The report contains a number of large errors including a double counting of costs that overstates compliance costs by half. The study establishes an incorrect baseline for calculating the costs of changes needed for compliance. The study fails to provide even;handed treatment of uncertainties, emphasizing only those uncertainties that serve to overstate compliance costs. Finally, the study focuses its analysis only on unrealistic, high-cost options for compliance, while giving only the most cursory and dismissive treatment of the options that most observers believe will form the core of cost-effective compliance options. In short, the report is almost certainly worse than no study at all because it misstates likely costs, analyzes irrelevant options, and gives short shrift to the cases that really matter.
This can get highly technical, but the bottom line is that this “analysis” is not worth the paper it was written on. Among other problems, it bizarrely “double counts compliance costs” in a manner that would be analogous to you “going to two car repair shops for bids on fixing your brakes and then adding the different bids together to get the total cost of the repairs.” Crazy, I know. But that’s just one of many fatal flaws in the Chmura “analysis,” any one of which should have had this “analysis” laughed out of the room.
*”Overstates expected fossil fuel generation by at least 5,800 gigawatt hours per year by underestimating the likely use of renewable fuels and energy conservation.”
*”Made a calculation mistake that cut the estimated benefits of emission reductions by more than 40%.”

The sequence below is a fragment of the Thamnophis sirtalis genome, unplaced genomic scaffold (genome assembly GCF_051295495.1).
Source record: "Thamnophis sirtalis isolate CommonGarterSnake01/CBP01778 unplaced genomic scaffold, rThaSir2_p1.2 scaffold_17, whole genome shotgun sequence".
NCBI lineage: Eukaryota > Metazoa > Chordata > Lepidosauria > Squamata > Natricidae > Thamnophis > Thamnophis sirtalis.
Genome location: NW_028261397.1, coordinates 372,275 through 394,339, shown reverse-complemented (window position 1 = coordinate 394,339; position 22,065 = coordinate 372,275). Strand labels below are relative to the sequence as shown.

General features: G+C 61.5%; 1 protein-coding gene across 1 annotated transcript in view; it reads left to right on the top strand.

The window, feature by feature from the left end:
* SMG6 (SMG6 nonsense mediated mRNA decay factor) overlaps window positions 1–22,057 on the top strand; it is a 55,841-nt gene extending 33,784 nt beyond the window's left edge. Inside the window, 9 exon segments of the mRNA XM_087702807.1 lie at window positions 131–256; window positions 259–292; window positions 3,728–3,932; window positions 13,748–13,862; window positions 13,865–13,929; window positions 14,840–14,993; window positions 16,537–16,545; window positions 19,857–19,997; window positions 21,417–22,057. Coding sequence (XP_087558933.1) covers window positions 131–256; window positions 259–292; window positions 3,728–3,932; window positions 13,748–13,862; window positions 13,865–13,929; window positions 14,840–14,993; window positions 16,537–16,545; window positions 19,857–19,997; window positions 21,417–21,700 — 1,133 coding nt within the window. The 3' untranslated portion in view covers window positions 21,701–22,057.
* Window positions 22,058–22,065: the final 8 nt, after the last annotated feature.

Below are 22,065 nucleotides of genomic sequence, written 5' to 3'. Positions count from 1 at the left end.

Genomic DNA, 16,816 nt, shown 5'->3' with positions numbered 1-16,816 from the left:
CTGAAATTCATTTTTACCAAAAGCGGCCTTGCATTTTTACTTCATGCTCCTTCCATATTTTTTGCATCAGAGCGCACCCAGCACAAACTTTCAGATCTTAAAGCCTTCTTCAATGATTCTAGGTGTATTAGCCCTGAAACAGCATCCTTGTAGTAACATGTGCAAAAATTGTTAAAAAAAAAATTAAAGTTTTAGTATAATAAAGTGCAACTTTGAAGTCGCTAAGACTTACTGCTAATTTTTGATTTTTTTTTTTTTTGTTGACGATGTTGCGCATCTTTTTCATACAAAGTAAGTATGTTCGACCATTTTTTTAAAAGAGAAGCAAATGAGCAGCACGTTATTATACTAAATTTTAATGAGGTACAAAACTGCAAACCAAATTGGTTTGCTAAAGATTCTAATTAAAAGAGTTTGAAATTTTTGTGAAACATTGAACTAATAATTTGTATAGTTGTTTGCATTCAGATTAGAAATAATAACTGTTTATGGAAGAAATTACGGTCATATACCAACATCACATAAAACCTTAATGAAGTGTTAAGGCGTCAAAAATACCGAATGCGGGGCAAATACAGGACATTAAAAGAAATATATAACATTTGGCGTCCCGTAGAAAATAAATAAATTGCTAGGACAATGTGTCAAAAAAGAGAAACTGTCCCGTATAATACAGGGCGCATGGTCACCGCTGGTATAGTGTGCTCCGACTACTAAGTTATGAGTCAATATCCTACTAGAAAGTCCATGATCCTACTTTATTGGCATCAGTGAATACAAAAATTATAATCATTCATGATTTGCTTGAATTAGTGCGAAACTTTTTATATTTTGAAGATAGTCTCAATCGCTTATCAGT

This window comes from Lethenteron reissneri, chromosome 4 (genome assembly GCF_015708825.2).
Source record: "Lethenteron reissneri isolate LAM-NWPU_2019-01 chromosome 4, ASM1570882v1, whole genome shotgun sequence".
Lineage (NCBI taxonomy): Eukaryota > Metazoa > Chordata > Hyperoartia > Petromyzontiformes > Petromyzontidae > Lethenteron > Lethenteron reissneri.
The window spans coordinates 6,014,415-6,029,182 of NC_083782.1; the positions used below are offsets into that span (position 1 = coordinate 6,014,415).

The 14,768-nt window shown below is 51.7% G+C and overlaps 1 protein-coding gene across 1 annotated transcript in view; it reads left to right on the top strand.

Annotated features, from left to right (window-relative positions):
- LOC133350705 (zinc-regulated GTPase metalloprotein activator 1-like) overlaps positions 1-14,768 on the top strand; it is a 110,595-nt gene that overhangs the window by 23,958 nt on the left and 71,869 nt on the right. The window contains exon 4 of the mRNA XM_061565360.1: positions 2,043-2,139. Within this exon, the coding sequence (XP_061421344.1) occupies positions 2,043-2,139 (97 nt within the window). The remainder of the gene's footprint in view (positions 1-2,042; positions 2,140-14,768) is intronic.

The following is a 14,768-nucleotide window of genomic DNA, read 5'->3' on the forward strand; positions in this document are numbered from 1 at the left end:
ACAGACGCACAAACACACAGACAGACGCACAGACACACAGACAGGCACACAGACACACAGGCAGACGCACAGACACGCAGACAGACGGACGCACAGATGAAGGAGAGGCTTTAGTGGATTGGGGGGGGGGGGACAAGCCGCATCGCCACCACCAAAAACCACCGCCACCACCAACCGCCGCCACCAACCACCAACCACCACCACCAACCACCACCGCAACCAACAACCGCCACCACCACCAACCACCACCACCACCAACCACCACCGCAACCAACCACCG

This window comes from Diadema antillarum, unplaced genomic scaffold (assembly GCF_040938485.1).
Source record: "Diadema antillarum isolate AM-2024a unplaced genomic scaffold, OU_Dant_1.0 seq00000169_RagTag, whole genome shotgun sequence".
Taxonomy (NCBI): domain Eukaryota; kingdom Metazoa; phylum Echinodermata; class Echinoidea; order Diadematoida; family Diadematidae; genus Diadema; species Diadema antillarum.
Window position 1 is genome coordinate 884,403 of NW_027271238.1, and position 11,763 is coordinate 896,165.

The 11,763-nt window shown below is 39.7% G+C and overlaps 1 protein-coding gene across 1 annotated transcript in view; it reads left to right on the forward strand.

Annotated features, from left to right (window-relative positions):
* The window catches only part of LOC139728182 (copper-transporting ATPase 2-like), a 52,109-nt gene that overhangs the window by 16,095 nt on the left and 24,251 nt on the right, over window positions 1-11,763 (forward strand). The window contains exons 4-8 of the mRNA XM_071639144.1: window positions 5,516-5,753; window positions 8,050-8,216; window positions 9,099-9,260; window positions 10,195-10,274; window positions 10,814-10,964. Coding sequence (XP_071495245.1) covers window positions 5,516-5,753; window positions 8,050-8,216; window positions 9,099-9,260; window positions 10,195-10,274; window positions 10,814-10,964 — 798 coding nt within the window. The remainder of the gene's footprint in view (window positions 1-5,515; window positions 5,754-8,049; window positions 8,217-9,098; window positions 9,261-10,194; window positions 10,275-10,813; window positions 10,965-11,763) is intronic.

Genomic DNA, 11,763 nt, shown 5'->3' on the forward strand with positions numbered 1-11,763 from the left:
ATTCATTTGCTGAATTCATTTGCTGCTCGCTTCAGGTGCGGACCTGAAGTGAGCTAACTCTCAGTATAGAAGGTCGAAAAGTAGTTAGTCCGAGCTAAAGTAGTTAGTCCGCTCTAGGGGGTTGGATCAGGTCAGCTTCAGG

*”Overstated estimates of the negative economic effects of the regulations by mischaracterizing Virginia coal markets.”
*”Used inappropriate and incomplete economic analysis in estimating total economic costs and associated job losses, inflating costs and job losses.”
*”Assumes unrealistically low capacity factors for Virginia’s new natural gas power plants in Warren and Brunswick counties.”
*”Fails to provide a full analysis of the option of building the third reactor at the North Anna Nuclear Power Station.”
*”Overestimated the rate of growth in electricity demand.”
*”Does not analyze any cases of cooperation between states, even though such cooperation is a known way to lower compliance costs.”
*”Misinterpreted, on at least two occasions, analysis provided by the EPA in the EPA’s regulatory impact analysis of its proposed rule.”
*”Incorrectly characterized the results of a U.S. GAO report on EPA’s use of “social cost of carbon” estimates.”
The result of all these errors is to give a wildly warped view of the Clean Power Plan’s impact on Virginia, one the brain-dead corporate media simply regurgitated, by the way, with no critical analysis whatsoever (let alone the type of investigative journalism done by the Checks and Balances Project). In fact, as Professor Shobe’s review finds, “Once corrected for double counting, the analysis shows positive net benefits of reducing CO2 emissions.” Hey, details details, right?
Oh, and if all that’s not bad enough, “A disturbing fact about this list of errors and inappropriate assumptions is that they all tend to overstate the likely cost of emission reductions and, in turn, the cost of compliance with the new rules limiting emissions of greenhouse gases.”
That’s right, all the errorts biased the coal-industry-funded report in the same, anti-clean-energy direction. You’d expect if the report had just been randomly shoddy, by people who were simply incompetent, that errors would have cut in both directions, but nooooo. Instead, the errors are all systematically in one direction – the one that benefits the fossil fuel folks’ interests. And that, my friends, is about as definitive proof of bias and essentially corrruption as you’re ever going to find.
The question is, what are the General Assembly, Gov. McAuliffe et al going to DO about this situation? Are they going to clean house, for instance, at the State Corporation Commission? Are they going to sever all ties with the Virginia Center for Coal and Energy Research? Are they going to launch investigations of this stinks-to-high-heaven situation? Or are we, more likely, going get dead silence and business as usual from the powers that be? I’d say the overwhelming likelihood is that last option, but I hope to be proven wrong.